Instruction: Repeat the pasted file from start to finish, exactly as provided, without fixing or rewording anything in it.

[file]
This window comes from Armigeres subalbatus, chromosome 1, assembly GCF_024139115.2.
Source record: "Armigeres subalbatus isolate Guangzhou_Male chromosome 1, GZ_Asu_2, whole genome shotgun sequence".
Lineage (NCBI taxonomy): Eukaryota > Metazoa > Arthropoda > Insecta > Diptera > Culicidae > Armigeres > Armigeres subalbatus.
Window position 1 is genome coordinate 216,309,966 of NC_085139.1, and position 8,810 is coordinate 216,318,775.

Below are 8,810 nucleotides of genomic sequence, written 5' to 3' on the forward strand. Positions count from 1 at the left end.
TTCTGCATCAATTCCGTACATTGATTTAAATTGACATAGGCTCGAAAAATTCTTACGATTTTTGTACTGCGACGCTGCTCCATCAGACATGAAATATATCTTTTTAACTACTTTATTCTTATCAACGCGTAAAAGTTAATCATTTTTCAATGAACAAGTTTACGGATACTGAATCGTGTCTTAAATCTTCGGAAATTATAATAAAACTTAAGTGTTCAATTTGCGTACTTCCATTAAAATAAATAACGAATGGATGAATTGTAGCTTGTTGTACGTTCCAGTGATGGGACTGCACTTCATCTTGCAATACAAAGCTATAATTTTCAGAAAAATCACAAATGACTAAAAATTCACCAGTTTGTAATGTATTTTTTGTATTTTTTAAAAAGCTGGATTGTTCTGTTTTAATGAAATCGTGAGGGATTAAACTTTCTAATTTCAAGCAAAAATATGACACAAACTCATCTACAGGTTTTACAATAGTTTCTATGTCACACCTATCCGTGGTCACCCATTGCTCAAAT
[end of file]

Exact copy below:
This window comes from Armigeres subalbatus, chromosome 1, assembly GCF_024139115.2.
Source record: "Armigeres subalbatus isolate Guangzhou_Male chromosome 1, GZ_Asu_2, whole genome shotgun sequence".
Lineage (NCBI taxonomy): Eukaryota > Metazoa > Arthropoda > Insecta > Diptera > Culicidae > Armigeres > Armigeres subalbatus.
Window position 1 is genome coordinate 216,309,966 of NC_085139.1, and position 8,810 is coordinate 216,318,775.

Below are 8,810 nucleotides of genomic sequence, written 5' to 3' on the forward strand. Positions count from 1 at the left end.
TTCTGCATCAATTCCGTACATTGATTTAAATTGACATAGGCTCGAAAAATTCTTACGATTTTTGTACTGCGACGCTGCTCCATCAGACATGAAATATATCTTTTTAACTACTTTATTCTTATCAACGCGTAAAAGTTAATCATTTTTCAATGAACAAGTTTACGGATACTGAATCGTGTCTTAAATCTTCGGAAATTATAATAAAACTTAAGTGTTCAATTTGCGTACTTCCATTAAAATAAATAACGAATGGATGAATTGTAGCTTGTTGTACGTTCCAGTGATGGGACTGCACTTCATCTTGCAATACAAAGCTATAATTTTCAGAAAAATCACAAATGACTAAAAATTCACCAGTTTGTAATGTATTTTTTGTATTTTTTAAAAAGCTGGATTGTTCTGTTTTAATGAAATCGTGAGGGATTAAACTTTCTAATTTCAAGCAAAAATATGACACAAACTCATCTACAGGTTTTACAATAGTTTCTATGTCACACCTATCCGTGGTCACCCATTGCTCAAAT